ANDERSON: Tell us a little bit more about how you have gathered the data that goes into the patient's record inside the health record bank. And how is that gathering of data kept secure?

HERNANDEZ: At this point the interfaces that we have built generate only a selected data set from the EHR systems that are participating. For example, we are uploading the problem list of a patient, their medications, their allergies and immunizations from the state registry. That is the data that can automatically be uploaded once we activate a personal health record for an individual. But the individuals can input their own data as well.

The way that happens is at the time the person enrolls or wants to activate their account, they actually have to go to the specific clinic and visually be authenticated for whom they are so that we can make sure that we are actually activating an account for the right individual. Then, once they go through that authentication process, the clinic will match their medical record number to a security code that is available through HealthVault, and that matching then allows for data to be uploaded on a scheduled basis.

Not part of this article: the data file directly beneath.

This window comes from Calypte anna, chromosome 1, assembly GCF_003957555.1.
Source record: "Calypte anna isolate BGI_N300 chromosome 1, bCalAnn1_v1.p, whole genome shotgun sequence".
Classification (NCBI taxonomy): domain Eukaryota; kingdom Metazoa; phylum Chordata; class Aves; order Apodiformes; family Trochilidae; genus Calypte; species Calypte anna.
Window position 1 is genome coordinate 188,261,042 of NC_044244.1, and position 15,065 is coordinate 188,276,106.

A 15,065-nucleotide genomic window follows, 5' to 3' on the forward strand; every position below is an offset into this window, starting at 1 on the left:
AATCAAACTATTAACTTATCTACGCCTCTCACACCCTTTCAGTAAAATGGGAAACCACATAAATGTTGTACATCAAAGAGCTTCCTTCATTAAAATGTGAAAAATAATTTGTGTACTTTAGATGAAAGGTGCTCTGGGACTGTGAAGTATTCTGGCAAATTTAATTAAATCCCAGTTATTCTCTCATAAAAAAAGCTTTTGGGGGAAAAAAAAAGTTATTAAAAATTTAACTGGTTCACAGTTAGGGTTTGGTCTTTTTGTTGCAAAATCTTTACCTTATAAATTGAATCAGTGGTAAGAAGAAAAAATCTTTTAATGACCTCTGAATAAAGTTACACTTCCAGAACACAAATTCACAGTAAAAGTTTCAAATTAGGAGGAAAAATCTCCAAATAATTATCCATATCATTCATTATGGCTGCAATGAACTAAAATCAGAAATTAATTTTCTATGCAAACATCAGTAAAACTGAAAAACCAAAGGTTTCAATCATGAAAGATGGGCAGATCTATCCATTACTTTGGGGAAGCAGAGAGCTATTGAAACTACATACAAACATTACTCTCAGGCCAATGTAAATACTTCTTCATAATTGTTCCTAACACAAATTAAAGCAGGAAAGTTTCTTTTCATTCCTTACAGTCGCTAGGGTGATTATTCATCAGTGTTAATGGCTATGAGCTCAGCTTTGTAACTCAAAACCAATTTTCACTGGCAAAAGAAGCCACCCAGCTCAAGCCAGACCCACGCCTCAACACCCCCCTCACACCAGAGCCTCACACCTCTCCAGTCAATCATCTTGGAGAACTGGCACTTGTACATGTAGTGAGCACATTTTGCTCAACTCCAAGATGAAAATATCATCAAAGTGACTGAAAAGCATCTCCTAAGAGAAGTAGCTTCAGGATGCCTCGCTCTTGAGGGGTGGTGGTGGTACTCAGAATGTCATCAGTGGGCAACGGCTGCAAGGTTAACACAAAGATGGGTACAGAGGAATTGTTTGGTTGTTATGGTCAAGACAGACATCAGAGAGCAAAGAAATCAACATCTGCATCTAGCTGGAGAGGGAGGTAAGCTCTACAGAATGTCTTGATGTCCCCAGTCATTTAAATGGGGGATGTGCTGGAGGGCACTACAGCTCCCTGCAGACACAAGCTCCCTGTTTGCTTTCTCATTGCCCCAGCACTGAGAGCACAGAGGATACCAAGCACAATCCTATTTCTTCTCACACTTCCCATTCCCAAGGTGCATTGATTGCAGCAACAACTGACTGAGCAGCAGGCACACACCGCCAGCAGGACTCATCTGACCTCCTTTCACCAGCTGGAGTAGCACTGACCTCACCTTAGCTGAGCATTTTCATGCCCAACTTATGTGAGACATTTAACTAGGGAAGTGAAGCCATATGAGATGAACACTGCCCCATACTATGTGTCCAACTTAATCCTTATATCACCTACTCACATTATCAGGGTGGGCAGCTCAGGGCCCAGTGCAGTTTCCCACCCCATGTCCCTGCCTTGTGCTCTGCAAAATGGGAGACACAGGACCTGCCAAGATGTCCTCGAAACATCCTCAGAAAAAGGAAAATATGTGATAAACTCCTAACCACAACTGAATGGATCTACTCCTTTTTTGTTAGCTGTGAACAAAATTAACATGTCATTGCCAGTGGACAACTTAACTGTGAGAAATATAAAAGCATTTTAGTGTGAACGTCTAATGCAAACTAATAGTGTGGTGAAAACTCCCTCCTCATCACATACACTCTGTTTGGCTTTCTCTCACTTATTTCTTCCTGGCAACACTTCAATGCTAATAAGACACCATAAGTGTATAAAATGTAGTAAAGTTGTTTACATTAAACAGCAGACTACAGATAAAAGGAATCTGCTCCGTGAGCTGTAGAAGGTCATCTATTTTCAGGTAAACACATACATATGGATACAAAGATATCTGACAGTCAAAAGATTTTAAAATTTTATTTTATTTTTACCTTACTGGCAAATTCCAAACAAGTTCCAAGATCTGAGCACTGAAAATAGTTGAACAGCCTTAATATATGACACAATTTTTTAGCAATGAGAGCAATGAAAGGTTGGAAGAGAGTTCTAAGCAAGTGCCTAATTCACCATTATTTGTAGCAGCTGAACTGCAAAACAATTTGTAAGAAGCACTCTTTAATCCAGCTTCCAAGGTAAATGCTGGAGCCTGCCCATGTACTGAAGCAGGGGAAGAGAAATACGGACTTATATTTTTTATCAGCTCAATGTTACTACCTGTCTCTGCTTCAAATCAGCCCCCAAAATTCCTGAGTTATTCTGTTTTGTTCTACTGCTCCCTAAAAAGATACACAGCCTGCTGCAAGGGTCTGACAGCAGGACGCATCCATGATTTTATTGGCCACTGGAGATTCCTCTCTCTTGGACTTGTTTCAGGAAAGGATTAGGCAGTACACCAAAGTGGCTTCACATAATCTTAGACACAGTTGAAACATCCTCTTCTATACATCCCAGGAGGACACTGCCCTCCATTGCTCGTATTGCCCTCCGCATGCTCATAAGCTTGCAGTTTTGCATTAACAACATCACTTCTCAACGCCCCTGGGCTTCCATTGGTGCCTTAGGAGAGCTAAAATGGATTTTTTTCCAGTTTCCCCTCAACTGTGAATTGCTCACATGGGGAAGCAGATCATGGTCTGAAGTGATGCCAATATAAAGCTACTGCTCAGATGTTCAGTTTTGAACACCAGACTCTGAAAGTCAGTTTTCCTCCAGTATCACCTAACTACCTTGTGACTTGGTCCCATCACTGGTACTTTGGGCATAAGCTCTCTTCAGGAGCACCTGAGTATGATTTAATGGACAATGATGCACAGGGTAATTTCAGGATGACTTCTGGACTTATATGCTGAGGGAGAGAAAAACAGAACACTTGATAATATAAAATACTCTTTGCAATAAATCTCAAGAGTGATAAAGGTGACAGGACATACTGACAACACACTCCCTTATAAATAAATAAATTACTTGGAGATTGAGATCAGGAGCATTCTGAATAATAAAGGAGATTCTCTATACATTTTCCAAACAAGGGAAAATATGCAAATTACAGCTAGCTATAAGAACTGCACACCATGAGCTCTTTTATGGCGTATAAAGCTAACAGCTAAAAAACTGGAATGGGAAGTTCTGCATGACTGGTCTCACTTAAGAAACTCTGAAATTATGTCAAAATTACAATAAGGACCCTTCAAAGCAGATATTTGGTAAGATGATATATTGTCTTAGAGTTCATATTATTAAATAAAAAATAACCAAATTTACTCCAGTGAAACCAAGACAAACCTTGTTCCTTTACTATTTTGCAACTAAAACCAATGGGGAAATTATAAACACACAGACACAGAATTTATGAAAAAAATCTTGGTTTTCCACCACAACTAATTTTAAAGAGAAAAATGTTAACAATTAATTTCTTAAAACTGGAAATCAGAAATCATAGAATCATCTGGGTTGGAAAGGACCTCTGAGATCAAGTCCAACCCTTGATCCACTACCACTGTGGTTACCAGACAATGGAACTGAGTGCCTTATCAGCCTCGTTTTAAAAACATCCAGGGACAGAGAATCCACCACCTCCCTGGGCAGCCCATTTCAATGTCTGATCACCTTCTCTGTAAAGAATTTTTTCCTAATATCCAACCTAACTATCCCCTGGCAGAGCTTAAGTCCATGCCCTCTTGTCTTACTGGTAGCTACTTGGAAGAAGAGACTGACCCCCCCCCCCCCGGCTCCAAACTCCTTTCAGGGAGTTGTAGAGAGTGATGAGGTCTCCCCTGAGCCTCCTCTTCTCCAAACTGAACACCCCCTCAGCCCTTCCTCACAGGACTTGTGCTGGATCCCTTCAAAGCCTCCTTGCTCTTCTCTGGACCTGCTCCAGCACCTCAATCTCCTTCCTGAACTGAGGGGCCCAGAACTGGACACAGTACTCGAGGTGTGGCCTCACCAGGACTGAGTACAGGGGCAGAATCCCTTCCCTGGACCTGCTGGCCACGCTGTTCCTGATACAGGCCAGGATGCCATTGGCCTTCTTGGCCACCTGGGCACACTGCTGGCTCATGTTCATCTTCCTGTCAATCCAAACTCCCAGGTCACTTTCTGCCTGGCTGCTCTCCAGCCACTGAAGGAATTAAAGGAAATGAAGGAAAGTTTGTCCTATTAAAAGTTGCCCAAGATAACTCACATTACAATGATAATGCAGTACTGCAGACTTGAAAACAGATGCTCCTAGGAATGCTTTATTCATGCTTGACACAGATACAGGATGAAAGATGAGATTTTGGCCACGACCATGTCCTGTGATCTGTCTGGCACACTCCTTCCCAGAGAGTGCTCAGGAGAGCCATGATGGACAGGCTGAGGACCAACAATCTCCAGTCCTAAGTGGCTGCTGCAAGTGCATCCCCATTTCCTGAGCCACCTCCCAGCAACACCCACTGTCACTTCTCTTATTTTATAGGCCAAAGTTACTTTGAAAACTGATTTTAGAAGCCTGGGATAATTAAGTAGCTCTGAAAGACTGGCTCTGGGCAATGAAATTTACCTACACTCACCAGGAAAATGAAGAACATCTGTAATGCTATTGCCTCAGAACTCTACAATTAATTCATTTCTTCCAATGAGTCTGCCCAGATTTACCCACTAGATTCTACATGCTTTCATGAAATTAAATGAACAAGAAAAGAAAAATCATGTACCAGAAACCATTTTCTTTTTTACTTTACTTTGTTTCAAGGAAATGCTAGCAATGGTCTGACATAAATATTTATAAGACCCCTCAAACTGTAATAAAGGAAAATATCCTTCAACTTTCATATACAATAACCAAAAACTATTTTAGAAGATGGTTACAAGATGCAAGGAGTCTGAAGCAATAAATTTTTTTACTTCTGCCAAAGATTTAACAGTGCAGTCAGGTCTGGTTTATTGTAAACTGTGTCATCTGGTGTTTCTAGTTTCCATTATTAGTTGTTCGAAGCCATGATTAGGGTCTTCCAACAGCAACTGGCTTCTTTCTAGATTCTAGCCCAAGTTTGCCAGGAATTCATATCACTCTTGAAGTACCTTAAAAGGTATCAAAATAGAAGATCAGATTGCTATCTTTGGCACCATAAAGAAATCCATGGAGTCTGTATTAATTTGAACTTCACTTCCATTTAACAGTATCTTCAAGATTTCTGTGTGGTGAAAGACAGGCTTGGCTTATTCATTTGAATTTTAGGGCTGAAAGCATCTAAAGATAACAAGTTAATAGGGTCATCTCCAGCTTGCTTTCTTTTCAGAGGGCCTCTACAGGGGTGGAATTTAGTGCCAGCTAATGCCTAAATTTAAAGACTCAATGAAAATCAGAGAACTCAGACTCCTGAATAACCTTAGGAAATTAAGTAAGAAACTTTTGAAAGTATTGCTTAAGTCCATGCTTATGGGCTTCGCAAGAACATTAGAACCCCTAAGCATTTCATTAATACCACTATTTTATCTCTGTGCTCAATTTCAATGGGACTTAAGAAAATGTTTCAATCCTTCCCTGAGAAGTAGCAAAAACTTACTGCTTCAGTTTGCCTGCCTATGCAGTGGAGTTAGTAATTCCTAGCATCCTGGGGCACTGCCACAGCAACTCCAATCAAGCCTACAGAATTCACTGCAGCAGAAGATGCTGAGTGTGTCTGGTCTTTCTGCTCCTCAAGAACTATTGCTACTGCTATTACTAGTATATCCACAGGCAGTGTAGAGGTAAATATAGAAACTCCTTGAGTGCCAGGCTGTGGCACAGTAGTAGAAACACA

ANDERSON: And this data that you have connections to, is that clinics as well as hospitals?

HERNANDEZ: Right now it is only clinics. We are looking to build interfaces to hospitals for the purpose of giving patients access to discharge summaries or discharge notes from the EHRs, because we are hearing that that would be of great value to patient care providers.

Controlling Access to EHRs

ANDERSON: Now consumer advocates really like the health record bank model because it enables patients to control who can access their records. Explain to us how that control is offered.